Retro Coin Op Synopsis
“Remember, Music Is the Weapon”
Guns, anarchy and Aerosmith tunes… Revolution X was like a dude’s paradise. Starring one of the biggest hard rock bands in the world, Revolution X took adolescent rebellion and turned it into a matter of life, liberty and the pursuit of rock and roll happiness.
On Election Eve, 1996, a government/big business conspiracy called the New Order Nation (NON) launched an all-out attack on the youth of the world, trying to turn them into an army of conformists. NON’s strict anti-partying agenda put them at odds with the rockers in Aerosmith, so the bad guys decided simply to kidnap the band.
At the start of the game, you flew to Club X in Los Angeles, California, to sign up with the band’s underground revolution. But in a case of really bad timing, you arrived just in time to see the boys abducted from their own concert (right in the middle of “Eat the Rich,” too, heartless NON jerks…). Using your standard-issue light gun, your job was to blast your way through the NON troops on several levels, rescuing band members and breaking The Man’s hold on the world.
As the game moved through L.A., South America, Japan, the Middle East and England, you came face-to-face with such NON baddies as Skate Troopers, Ninjas, Berzerkers and angry Natives, along with dangerous and often slimy end-of-level bosses. To take these bad boys out, you used your well-stocked machine gun, along with power-ups like super guns, skull bombs and CD’s (the game’s equivalent of grenades). And of course, this revolution came with musical accompaniment—“Eat the Rich,” “Sweet Emotion,” “Toys in the Attic” and “Walk This Way.”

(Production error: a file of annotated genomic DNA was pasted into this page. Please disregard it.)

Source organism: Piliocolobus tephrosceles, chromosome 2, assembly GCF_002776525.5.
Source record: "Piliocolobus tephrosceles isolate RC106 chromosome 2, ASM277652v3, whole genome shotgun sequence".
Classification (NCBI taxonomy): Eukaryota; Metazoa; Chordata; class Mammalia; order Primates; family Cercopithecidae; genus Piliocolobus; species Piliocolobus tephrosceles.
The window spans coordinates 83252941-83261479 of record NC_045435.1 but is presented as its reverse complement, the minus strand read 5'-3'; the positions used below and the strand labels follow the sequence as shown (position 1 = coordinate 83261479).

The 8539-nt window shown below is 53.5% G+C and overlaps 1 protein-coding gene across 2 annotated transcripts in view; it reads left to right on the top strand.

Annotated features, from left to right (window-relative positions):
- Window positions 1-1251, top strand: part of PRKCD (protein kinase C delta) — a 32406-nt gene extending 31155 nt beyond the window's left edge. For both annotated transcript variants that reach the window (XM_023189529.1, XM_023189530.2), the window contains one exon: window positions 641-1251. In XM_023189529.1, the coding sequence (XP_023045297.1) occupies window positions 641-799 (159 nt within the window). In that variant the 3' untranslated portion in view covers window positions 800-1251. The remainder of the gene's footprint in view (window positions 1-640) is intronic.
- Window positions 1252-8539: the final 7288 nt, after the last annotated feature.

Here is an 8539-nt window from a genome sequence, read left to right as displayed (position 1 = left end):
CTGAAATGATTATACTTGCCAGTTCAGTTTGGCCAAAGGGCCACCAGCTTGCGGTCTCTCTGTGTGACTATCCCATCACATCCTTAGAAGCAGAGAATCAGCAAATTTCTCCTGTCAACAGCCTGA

At first glance, Revolution X was simply another first-person shooter with a handful of Aerosmith songs (as if that wouldn’t have been enough…). But this game had more than a few tricks up its cut-off sleeves. Digitized graphics and sound, including original footage of the band, made the game a feast for the eyes and ears, but that was just for starters...
Like most Midway games of the era, Revolution X featured several hidden secrets, not the least of which were the hidden passages to the kidnapped Aerosmith members themselves. At every juncture, players had to choose which way to go next, making each game of Revolution X a new experience. And as a final incentive, up to three players could join in at once on most cabinets, each sporting an equally-lethal gun.
The “us against them” mentality has been a rock and roll staple since the beginning, and Revolution X proved that attitude worked in the video game world as well. The game was a hard-rockin’ hit, and thanks to the efforts of gamers across the planet, our world was once more safe for good tunes and good times.
Arcade Machine Release History1994 - Revolution X
Arcade Game Sub Categoriesaction